The obligations that come with his impending Mosshood -- tax shelters, life insurance, charitable foundations -- don't help clear his mind. Not with every money-hungry Stan with a plan coming at him. "From no problems to one million problems," Terrell says. Thank heaven for Cris Carter's FAST Program, which is why Terrell left Ann Arbor for Boca in January. Rigorous workouts are great for relieving stress, and Carter's punishing two-a-days-including four-second bursts at 20 mph on a treadmill elevated more than 40 -- are nearly vomit-inducing. "David likes the work," says Bill Welle, GM of FAST, who is training 28 other draft-bound ballers this year, not to mention Carter and Moss. "He's stronger than Moss is. But David's got a lot of speed development ahead of him. He'll get a lot faster. David's our best athlete this year."

Funny, isn't it, that Terrell had to come to Boca, land of the old folks, to learn how to run fast. But, says David, "I'm a low-profile guy. Real low." His townhouse has the bachelor-ready flat-screen TVs, but the rest of the decor doesn't quite fit. Paintings of ancient Rome in gold-gilded frames? Lamps made from faux Japanese vases? And what about the drab cherrywood furniture, including a working merry-go-round coffee table, complete with carved horses on poles? There's no arguing, it's quality furniture. Sensible, long-term ... and kind of incongruous. It doesn't say 22-year-old draft pick quite like his sleek Mercedes or his Rocawear leather jacket.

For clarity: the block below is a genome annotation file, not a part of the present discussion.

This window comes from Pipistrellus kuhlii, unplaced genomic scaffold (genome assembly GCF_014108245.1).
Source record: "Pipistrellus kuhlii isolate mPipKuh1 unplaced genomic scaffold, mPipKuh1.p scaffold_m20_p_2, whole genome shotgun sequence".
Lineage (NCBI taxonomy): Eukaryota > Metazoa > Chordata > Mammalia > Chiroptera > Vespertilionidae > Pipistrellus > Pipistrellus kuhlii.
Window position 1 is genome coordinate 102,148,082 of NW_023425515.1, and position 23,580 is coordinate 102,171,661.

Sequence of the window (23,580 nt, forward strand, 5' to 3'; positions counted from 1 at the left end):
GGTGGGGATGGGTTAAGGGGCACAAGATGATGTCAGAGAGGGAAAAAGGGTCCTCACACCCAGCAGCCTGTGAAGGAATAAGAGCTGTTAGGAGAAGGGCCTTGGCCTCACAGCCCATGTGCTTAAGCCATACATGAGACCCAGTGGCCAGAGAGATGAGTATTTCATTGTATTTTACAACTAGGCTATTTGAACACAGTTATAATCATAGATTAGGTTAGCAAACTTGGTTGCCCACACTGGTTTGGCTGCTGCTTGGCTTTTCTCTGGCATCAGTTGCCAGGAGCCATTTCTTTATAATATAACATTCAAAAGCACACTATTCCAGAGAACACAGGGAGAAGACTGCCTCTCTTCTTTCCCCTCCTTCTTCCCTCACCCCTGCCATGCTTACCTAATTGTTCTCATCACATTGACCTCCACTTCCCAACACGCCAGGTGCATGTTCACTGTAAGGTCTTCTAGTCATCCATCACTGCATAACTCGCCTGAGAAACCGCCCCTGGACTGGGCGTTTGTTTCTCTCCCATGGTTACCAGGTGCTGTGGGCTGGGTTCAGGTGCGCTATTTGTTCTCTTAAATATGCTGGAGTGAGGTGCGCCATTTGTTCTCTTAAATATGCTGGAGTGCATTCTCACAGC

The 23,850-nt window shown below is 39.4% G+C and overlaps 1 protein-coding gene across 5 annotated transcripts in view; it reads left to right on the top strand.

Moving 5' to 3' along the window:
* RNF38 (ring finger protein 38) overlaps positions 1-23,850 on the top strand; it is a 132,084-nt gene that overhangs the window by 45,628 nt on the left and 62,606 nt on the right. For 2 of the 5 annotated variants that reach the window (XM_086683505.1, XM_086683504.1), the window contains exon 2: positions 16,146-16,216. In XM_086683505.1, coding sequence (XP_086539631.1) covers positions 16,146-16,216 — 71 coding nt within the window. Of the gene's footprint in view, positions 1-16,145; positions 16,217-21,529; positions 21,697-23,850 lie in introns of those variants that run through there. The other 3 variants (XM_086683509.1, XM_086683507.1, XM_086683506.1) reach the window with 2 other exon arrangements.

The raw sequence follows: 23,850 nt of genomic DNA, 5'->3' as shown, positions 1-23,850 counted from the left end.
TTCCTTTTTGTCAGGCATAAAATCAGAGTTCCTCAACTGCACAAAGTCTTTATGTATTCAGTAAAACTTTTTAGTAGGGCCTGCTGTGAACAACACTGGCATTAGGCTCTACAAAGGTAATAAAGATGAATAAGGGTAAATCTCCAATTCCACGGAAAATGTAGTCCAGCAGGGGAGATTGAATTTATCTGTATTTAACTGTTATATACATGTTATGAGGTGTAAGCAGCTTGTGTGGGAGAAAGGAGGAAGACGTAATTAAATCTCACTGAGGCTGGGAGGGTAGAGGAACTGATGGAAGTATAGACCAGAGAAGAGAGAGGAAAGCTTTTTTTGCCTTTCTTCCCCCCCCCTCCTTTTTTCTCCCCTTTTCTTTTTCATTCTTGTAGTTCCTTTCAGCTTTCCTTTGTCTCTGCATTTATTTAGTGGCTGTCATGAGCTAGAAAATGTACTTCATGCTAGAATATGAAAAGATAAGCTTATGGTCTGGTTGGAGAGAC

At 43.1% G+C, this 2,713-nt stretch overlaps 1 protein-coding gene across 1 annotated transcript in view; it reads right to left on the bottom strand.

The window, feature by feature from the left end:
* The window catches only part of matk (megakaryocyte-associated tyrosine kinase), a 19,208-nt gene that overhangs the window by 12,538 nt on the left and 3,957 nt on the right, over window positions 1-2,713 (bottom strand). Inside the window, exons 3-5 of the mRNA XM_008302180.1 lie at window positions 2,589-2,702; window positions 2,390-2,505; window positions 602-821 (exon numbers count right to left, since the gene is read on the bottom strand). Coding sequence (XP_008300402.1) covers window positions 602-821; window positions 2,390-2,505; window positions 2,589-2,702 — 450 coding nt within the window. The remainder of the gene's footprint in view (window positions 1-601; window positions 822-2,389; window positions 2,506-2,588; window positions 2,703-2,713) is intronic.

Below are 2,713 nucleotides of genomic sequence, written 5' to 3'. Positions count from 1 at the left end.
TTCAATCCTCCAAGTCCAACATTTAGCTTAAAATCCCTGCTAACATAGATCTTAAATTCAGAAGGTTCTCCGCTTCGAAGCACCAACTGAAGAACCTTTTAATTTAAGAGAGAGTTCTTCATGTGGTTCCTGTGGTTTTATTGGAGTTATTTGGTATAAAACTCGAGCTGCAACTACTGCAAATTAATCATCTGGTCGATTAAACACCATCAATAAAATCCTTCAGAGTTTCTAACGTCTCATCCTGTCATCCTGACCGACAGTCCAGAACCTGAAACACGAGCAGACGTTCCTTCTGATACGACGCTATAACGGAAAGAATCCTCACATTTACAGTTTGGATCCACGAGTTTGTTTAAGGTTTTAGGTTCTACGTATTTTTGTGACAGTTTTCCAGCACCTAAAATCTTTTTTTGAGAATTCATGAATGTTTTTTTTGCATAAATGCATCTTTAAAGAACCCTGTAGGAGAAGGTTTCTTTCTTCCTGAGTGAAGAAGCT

"That's me," Terrell says with a grin. "Long-term." This AARP lifestyle is comforting because it's quiet and unobtrusive, a welcome break from the in-your-face adults who watched over him in the projects of Richmond, Va. His mother, Barbara, has never tolerated any nonsense. His coach at Huguenot High enjoys being compared to Bobby Knight. ("Texas schools have corporal punishment?" quips Terrell. "Richmond has Coach [Richard] McFee.") And his uncle, Bruce Terrell, may live in Chicago, but he rang up $1,500 phone bills and countless frequent-flyer miles to keep his nephew in line. "David's used to dictatorships," says Bruce, 38. "Barbara knocked the blank out of him if he wasn't doing the right thing. Timeouts don't work in the projects."

Now, Terrell is trying to find his way without the heavy hand of authority. "This is a frustrating time for him, but we need to let him fly on his own," says Bruce. And yet ... it was Bruce who set aside the cherrywood furniture for David's approval at a going-out-of-business sale. And yet ... it was Bruce who dropped the hammer on agents Lon Babby and Jim Tanner in March when David grew disenchanted with them. And yet ... it was Bruce who called Parker, now David's guide through the draft drill. See, David needs all the support he can get; he's still trying on this sensible adult stuff.

To remember what it feels like to be young, he drives to South Beach. Intrigued by a Noreaga lyric, he seeks out Wet Willies, a frozen-drink bar near the water. The Thursday night vibe is touristy -- a week late for the spring break mobs, but plenty busy. Perched on an outdoor balcony, safely removed from sidewalk traffic, he seems overwhelmed. The lit storefronts, roving mariachi bands and fur-covered motorcycles spin his head around.